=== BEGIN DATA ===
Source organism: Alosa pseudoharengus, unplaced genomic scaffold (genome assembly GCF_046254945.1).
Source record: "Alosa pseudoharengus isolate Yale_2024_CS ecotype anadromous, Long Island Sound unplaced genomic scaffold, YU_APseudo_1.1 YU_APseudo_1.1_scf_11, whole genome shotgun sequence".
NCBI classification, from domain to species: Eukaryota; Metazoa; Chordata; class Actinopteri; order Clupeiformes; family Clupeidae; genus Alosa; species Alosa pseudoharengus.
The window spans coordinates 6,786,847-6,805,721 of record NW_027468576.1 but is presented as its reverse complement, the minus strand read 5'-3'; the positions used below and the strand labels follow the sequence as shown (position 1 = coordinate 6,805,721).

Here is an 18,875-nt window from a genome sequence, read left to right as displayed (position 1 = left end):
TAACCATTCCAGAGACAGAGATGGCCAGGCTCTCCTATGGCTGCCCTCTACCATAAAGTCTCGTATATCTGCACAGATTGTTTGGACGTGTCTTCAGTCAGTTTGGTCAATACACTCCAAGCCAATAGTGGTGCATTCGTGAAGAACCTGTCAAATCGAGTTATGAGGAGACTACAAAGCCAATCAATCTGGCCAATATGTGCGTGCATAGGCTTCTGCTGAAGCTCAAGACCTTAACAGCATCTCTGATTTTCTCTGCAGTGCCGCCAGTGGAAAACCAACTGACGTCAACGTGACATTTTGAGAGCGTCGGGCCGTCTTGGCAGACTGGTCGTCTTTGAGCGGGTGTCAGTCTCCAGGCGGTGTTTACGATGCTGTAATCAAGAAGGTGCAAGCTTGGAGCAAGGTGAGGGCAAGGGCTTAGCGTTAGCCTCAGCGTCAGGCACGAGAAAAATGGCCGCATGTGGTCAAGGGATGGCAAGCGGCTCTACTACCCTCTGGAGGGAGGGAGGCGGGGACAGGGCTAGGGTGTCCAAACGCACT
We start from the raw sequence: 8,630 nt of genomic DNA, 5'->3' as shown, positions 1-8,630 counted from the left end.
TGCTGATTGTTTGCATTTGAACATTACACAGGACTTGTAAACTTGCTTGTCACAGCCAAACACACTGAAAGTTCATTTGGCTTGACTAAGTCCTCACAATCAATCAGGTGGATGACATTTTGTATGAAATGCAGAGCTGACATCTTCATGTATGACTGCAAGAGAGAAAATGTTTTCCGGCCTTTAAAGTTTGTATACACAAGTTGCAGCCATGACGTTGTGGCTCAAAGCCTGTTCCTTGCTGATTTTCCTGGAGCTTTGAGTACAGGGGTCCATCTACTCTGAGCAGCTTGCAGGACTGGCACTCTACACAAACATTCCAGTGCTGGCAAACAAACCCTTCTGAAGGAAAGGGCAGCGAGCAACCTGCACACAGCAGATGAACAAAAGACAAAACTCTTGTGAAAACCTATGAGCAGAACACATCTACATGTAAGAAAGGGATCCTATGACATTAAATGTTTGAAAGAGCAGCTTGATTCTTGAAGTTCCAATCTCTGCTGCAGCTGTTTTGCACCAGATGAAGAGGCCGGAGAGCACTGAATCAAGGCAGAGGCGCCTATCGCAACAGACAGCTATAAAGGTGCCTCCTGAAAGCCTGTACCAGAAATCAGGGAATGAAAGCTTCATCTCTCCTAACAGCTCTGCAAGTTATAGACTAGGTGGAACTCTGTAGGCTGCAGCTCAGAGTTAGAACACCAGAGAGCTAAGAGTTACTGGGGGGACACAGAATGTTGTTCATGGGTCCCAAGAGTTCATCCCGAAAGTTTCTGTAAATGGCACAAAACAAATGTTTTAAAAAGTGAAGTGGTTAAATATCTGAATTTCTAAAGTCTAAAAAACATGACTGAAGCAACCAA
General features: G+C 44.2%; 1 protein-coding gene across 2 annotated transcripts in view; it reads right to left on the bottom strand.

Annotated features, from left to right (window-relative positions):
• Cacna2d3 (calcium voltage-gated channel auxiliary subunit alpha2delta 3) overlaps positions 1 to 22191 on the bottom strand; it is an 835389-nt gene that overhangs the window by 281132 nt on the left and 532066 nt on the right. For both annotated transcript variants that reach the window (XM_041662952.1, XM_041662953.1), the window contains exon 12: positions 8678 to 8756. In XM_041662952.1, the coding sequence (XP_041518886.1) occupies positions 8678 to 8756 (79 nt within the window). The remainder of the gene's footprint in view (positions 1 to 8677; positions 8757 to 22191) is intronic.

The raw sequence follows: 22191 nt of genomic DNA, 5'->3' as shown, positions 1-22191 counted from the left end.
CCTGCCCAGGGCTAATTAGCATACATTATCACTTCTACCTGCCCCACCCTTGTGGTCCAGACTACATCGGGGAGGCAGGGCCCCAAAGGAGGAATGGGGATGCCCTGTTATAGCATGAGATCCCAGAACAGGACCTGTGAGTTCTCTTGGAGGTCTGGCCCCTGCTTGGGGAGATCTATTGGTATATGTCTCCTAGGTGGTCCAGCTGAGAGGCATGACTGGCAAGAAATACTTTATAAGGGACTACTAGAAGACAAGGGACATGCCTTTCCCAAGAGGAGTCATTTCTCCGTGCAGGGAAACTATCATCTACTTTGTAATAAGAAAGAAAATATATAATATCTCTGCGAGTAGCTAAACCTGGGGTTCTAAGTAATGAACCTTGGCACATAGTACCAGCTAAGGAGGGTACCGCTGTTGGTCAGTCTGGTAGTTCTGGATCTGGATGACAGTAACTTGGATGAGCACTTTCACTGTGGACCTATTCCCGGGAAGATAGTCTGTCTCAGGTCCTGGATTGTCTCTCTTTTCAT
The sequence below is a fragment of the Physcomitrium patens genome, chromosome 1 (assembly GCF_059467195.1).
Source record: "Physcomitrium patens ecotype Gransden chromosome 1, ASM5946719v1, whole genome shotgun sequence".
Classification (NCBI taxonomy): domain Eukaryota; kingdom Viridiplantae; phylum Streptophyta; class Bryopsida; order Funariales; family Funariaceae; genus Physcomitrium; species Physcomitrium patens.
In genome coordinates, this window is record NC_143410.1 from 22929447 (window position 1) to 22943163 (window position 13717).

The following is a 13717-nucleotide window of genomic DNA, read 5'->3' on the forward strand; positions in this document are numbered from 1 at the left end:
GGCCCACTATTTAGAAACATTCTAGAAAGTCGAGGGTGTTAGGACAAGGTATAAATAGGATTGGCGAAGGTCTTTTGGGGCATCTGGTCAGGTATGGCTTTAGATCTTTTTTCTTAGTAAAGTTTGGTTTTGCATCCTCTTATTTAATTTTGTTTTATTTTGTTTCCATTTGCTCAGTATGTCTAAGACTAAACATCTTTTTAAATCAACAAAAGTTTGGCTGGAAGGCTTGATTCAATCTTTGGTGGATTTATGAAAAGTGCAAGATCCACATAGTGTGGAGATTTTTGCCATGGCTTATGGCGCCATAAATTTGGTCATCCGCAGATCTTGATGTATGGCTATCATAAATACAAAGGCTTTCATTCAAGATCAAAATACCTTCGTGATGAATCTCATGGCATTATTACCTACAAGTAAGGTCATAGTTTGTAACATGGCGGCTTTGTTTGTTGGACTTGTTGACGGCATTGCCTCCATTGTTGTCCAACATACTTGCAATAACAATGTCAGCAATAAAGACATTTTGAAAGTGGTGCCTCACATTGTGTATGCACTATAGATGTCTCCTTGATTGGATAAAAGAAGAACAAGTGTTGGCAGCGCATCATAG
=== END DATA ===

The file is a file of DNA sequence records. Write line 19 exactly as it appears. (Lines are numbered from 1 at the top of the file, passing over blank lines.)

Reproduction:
GGCCCACTATTTAGAAACATTCTAGAAAGTCGAGGGTGTTAGGACAAGGTATAAATAGGATTGGCGAAGGTCTTTTGGGGCATCTGGTCAGGTATGGCTTTAGATCTTTTTTCTTAGTAAAGTTTGGTTTTGCATCCTCTTATTTAATTTTGTTTTATTTTGTTTCCATTTGCTCAGTATGTCTAAGACTAAACATCTTTTTAAATCAACAAAAGTTTGGCTGGAAGGCTTGATTCAATCTTTGGTGGATTTATGAAAAGTGCAAGATCCACATAGTGTGGAGATTTTTGCCATGGCTTATGGCGCCATAAATTTGGTCATCCGCAGATCTTGATGTATGGCTATCATAAATACAAAGGCTTTCATTCAAGATCAAAATACCTTCGTGATGAATCTCATGGCATTATTACCTACAAGTAAGGTCATAGTTTGTAACATGGCGGCTTTGTTTGTTGGACTTGTTGACGGCATTGCCTCCATTGTTGTCCAACATACTTGCAATAACAATGTCAGCAATAAAGACATTTTGAAAGTGGTGCCTCACATTGTGTATGCACTATAGATGTCTCCTTGATTGGATAAAAGAAGAACAAGTGTTGGCAGCGCATCATAG